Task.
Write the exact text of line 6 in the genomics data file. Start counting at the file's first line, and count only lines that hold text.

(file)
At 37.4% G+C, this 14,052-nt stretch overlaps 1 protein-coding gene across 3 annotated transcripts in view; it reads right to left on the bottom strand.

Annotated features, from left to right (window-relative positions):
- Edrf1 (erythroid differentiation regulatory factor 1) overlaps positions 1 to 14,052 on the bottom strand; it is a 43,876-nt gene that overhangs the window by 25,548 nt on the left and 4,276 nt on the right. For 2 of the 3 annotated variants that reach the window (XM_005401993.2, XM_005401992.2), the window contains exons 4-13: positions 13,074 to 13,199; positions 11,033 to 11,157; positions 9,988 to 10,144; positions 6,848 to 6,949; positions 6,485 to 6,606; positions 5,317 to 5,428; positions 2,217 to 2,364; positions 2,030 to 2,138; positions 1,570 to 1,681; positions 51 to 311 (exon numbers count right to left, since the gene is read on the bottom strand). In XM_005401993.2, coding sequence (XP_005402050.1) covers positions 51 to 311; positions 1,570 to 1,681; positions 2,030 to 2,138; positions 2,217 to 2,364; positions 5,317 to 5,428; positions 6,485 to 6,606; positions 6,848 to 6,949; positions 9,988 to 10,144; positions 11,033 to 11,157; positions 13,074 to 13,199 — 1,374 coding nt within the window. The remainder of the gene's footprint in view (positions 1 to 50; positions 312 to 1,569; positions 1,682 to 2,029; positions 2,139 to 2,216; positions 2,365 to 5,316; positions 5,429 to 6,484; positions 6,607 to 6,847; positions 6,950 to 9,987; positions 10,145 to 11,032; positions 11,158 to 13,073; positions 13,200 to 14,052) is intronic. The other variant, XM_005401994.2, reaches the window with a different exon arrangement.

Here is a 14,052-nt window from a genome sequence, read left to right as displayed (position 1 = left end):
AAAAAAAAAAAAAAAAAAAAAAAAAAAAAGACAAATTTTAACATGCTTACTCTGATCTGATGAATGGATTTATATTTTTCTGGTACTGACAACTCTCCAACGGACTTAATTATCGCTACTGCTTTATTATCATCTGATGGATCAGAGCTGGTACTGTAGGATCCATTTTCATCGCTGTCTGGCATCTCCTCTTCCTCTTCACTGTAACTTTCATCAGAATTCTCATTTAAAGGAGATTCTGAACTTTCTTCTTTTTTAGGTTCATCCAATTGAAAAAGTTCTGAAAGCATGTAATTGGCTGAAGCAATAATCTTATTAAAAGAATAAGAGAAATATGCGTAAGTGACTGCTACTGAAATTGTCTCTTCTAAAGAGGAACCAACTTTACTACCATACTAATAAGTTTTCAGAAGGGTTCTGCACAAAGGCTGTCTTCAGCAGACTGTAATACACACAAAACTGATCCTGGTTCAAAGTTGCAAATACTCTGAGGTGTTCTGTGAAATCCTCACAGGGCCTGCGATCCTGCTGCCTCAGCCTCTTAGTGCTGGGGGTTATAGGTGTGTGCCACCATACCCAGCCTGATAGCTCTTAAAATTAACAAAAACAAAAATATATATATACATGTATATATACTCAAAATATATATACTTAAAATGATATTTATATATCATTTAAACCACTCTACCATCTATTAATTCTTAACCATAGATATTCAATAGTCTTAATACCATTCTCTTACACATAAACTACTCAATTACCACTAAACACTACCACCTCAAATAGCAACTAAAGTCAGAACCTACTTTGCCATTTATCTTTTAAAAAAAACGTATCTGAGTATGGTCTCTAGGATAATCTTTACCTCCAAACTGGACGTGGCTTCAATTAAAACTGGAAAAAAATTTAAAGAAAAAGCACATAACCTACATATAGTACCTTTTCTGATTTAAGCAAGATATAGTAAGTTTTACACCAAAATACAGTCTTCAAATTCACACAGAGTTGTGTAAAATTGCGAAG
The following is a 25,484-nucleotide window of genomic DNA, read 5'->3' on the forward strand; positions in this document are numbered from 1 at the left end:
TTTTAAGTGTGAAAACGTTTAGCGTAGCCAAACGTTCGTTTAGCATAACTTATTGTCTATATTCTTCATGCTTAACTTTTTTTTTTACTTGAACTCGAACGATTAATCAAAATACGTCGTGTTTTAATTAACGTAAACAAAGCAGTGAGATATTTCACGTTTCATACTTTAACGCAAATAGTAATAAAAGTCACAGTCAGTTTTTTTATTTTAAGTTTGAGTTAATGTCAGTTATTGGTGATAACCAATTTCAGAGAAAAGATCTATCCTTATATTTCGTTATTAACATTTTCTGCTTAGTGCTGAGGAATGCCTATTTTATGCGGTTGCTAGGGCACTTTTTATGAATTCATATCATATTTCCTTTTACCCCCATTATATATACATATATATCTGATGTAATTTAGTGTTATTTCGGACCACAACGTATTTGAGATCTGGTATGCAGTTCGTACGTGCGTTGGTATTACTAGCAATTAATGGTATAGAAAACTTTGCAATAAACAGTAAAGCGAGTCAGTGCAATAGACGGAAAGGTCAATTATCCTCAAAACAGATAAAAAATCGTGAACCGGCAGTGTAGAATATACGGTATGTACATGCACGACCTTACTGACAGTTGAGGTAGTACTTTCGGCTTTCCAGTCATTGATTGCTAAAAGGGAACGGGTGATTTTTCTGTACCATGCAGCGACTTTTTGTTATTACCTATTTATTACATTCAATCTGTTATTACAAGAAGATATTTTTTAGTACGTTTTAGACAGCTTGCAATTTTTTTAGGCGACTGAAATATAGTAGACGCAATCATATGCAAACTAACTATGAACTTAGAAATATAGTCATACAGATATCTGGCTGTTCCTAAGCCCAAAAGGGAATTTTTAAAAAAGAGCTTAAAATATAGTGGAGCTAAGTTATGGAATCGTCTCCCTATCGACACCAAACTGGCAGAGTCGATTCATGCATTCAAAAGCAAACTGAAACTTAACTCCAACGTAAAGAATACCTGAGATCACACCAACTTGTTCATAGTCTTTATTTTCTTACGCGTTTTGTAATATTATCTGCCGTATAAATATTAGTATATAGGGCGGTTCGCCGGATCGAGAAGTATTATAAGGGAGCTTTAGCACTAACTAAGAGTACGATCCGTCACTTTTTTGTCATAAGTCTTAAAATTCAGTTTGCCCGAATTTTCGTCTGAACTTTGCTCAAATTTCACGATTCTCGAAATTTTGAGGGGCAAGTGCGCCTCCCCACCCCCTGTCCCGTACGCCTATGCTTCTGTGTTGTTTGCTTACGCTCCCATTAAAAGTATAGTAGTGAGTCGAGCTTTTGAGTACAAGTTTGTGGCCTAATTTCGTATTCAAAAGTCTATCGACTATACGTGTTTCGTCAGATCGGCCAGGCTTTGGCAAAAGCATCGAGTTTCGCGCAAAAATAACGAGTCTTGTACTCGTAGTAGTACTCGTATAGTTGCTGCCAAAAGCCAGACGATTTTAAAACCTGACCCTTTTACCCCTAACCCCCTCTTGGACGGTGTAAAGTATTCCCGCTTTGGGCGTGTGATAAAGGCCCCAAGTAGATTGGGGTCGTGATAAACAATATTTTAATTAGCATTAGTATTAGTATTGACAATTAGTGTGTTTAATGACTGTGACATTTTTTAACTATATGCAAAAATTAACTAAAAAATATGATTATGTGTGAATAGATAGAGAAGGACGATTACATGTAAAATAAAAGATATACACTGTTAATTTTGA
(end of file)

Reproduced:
The following is a 25,484-nucleotide window of genomic DNA, read 5'->3' on the forward strand; positions in this document are numbered from 1 at the left end: